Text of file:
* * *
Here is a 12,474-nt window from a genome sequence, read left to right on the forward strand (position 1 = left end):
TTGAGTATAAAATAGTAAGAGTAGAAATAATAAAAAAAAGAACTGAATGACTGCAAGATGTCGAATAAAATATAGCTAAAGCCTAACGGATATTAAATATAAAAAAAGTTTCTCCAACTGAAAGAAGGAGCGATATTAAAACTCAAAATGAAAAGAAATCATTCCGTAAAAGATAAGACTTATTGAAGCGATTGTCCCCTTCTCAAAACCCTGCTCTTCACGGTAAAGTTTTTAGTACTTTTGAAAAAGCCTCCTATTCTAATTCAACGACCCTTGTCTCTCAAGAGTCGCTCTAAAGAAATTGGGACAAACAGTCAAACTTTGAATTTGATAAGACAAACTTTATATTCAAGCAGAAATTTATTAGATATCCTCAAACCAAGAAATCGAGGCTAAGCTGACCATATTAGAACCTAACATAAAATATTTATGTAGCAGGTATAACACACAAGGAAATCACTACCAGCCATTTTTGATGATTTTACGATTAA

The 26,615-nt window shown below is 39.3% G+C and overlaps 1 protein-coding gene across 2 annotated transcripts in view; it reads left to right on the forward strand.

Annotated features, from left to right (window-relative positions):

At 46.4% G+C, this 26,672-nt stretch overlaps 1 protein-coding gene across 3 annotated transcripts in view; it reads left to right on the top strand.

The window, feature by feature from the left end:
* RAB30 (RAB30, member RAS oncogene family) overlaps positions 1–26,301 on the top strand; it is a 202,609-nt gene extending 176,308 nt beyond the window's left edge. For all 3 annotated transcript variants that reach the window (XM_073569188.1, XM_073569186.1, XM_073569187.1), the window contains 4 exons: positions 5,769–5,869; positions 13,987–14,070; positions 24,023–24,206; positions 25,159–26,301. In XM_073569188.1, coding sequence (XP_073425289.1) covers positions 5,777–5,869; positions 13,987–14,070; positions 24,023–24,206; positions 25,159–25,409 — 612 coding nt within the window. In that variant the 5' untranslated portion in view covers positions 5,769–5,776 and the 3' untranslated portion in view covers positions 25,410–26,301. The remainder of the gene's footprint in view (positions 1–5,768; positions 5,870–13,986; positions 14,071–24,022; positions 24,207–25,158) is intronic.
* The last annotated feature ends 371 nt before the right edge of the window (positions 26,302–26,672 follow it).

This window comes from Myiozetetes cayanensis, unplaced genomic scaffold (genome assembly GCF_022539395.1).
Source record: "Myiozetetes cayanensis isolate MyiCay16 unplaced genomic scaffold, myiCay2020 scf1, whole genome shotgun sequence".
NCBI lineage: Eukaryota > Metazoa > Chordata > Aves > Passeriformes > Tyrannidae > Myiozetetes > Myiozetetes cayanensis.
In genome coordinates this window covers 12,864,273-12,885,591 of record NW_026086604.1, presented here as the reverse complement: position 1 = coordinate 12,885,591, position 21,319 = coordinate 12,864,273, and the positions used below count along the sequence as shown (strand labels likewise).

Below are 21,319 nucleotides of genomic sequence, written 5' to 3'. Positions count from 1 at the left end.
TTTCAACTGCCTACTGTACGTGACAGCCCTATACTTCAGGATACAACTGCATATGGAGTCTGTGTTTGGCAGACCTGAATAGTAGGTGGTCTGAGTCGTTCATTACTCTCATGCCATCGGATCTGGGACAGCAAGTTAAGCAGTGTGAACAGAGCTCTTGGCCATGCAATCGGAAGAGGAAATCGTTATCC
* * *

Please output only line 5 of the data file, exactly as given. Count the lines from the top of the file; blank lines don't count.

At 46.4% G+C, this 26,672-nt stretch overlaps 1 protein-coding gene across 3 annotated transcripts in view; it reads left to right on the top strand.